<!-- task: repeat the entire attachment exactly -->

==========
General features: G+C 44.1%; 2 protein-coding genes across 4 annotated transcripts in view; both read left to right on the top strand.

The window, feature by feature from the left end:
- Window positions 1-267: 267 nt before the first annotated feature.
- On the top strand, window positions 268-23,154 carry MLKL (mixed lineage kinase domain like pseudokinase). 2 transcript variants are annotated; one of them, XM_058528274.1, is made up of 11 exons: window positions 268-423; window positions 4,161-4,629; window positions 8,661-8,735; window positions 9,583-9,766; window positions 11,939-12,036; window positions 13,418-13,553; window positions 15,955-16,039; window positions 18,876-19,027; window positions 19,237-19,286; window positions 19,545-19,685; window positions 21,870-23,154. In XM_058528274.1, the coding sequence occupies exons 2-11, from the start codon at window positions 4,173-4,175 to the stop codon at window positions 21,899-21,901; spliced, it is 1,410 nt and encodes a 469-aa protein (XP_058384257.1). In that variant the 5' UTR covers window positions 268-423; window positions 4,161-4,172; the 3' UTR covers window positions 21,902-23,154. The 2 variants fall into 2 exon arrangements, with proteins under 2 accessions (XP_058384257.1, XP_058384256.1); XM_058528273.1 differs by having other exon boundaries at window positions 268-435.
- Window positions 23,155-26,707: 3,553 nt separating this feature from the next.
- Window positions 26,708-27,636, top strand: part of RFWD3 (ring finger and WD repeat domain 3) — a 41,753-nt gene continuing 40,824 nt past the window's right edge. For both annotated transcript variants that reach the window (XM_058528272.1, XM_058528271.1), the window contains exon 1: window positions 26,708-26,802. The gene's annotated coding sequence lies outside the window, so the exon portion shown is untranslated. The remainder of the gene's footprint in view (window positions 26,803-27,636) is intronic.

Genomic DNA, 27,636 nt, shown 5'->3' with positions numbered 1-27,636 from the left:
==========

General features: G+C 44.1%; 2 protein-coding genes across 4 annotated transcripts in view; both read left to right on the top strand.

The window, feature by feature from the left end:
- Window positions 1-267: 267 nt before the first annotated feature.
- On the top strand, window positions 268-23,154 carry MLKL (mixed lineage kinase domain like pseudokinase). 2 transcript variants are annotated; one of them, XM_058528274.1, is made up of 11 exons: window positions 268-423; window positions 4,161-4,629; window positions 8,661-8,735; window positions 9,583-9,766; window positions 11,939-12,036; window positions 13,418-13,553; window positions 15,955-16,039; window positions 18,876-19,027; window positions 19,237-19,286; window positions 19,545-19,685; window positions 21,870-23,154. In XM_058528274.1, the coding sequence occupies exons 2-11, from the start codon at window positions 4,173-4,175 to the stop codon at window positions 21,899-21,901; spliced, it is 1,410 nt and encodes a 469-aa protein (XP_058384257.1). In that variant the 5' UTR covers window positions 268-423; window positions 4,161-4,172; the 3' UTR covers window positions 21,902-23,154. The 2 variants fall into 2 exon arrangements, with proteins under 2 accessions (XP_058384257.1, XP_058384256.1); XM_058528273.1 differs by having other exon boundaries at window positions 268-435.
- Window positions 23,155-26,707: 3,553 nt separating this feature from the next.
- Window positions 26,708-27,636, top strand: part of RFWD3 (ring finger and WD repeat domain 3) — a 41,753-nt gene continuing 40,824 nt past the window's right edge. For both annotated transcript variants that reach the window (XM_058528272.1, XM_058528271.1), the window contains exon 1: window positions 26,708-26,802. The gene's annotated coding sequence lies outside the window, so the exon portion shown is untranslated. The remainder of the gene's footprint in view (window positions 26,803-27,636) is intronic.

Genomic DNA, 27,636 nt, shown 5'->3' with positions numbered 1-27,636 from the left: